Audre Babb, lifelong resident of Cambridge, took to the sky to honor her daughter who died in September 2018.

“I had also jumped about 16 years ago, but this jump was different — I did it with family and we did it in honor of my daughter Karin that passed away who just loved skydiving,” Babb said.

Babb’s youngest daughter, Judy, has also been skydiving for years and has accumulated a total of 48 hours in free-fall, equating to approximately 2,500 jumps. Judy was being honored with a certificate of achievement for the United States Parachute Association, which triggered the family’s desire to venture down to Tennessee to embark on their own adventure.

Babb, along with her daughter Dina Denne and granddaughters Erin Ellis, Danielle Ziebarth and Jordyn Denne, traveled 850 miles to celebrate the achievement with Judy and decided to jump themselves on June 21.

Although the weather at the drop zone was rough and ended up delaying the jump time by several hours, the group was able to proceed after the weather cleared.

At around 1:30 p.m. Babb and her family received word that the jump could proceed, according to Dina Denne.

Babb, along a few others from the group, received a brief training on how to tandem dive, suited up and loaded into the plane.

According to Dina Denne, the plane took off at 2:02 p.m. and by 2:12 p.m. it had reached 14,500 feet.

“Danielle jumped first, quickly followed by Jordyn, Dina, Audre and Judy,” Dina Denne wrote in an email. “Erin rode the plane to the ground, landing before any of the jumpers touched down.”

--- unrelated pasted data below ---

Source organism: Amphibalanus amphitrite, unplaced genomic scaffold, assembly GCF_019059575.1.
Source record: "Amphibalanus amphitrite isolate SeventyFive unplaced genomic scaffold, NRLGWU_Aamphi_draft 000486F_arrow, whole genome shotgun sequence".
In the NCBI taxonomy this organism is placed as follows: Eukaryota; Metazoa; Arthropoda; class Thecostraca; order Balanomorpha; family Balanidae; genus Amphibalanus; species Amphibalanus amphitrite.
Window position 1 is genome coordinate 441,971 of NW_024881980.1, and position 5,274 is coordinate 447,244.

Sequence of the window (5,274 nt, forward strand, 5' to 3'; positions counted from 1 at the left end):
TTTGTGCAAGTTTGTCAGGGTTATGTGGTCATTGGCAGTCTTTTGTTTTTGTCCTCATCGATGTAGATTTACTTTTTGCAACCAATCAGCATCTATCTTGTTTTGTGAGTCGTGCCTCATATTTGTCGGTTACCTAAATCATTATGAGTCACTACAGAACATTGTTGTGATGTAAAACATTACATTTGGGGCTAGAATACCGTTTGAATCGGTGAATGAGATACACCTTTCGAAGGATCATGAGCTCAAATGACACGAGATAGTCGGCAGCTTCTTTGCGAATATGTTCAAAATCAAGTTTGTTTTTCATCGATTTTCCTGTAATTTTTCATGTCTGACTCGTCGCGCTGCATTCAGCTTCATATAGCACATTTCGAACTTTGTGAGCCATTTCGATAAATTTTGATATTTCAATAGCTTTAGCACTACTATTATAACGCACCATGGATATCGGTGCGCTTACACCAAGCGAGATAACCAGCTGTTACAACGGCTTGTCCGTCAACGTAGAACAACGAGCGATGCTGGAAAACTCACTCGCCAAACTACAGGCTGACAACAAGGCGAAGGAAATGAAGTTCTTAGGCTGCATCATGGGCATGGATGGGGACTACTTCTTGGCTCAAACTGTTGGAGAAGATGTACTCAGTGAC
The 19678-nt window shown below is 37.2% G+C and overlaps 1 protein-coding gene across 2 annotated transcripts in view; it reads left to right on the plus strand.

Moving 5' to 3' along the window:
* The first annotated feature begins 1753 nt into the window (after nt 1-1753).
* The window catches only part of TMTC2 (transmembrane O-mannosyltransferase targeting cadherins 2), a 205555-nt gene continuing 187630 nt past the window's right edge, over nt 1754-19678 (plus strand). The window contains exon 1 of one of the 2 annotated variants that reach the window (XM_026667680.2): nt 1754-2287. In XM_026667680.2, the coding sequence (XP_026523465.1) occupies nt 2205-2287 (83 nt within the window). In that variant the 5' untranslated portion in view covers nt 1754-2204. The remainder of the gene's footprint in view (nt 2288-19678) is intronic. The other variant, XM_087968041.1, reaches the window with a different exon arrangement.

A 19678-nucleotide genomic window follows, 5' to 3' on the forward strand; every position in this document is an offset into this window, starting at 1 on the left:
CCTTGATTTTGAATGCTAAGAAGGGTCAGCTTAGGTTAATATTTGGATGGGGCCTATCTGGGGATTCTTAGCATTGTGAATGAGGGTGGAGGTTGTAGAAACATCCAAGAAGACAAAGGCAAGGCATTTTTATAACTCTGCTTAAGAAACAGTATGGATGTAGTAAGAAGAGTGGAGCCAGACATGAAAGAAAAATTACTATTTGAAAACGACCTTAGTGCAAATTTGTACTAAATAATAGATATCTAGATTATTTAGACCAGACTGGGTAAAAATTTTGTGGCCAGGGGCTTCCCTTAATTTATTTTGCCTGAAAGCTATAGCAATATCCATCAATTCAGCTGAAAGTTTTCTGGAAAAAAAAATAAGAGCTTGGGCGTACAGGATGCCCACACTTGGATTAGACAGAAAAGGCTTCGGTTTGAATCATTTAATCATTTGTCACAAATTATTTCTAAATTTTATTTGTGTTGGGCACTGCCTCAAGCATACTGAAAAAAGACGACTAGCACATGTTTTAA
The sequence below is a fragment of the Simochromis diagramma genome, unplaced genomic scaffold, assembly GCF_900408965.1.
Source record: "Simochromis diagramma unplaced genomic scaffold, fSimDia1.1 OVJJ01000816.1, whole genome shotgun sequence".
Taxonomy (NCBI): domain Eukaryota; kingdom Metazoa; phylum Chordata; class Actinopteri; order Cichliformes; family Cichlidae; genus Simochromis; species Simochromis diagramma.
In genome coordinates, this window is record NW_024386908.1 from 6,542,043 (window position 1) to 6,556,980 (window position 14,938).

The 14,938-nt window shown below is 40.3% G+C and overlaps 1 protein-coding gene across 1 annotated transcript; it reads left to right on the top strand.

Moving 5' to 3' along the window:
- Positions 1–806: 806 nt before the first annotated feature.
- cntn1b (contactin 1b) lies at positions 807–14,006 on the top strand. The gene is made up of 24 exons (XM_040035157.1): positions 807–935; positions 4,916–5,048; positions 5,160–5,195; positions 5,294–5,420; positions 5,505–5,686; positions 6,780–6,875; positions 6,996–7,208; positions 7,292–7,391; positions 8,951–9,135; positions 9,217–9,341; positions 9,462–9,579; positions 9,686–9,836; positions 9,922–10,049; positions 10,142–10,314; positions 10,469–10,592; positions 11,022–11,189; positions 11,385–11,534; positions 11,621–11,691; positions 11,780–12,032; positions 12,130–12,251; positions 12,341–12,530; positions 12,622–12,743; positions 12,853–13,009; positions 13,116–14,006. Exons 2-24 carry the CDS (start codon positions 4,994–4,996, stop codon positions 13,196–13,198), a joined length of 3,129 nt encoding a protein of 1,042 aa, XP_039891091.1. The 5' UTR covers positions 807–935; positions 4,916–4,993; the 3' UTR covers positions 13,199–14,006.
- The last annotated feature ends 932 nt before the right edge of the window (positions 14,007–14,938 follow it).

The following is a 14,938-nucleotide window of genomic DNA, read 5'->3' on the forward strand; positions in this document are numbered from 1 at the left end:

Ellis was the designated family photographer and videographer. The group also had photos and videos professionally taken during the jump.

“We’ve all got photo and videos of our dives,” Babb said. “I’ve shown all my friends, and my family has already seen them.”

During the jump Babb was the last to land, allowing everyone to see her land safely on the ground on her feet.

Dina Denne said the round of hugs and high-fives completed the experience, all in honor of Karin’s memory.

“I am sure she was with us that day, smiling down, and I hope we made her proud,” Dina Denne wrote.

“It’s such an experience, I don’t like heights, I don’t like planes, but it was so much fun,” Babb said. “The free-fall this time was a lot different — I think the last time I closed my eyes.

“Lots of people say they’d never do that, but those same people are out climbing rocks — you’d never catch me climbing rocks,” Babb added.

Although Babb has experienced the thrill twice in her lifetime, she isn’t going to be making it a hobby.

“Skydiving isn’t something I’m going to make a practice of, but if I make it to 90, I might go again, if I can get in the plane,” Babb said. “The view, if you’re brave enough to look down, is amazing.”

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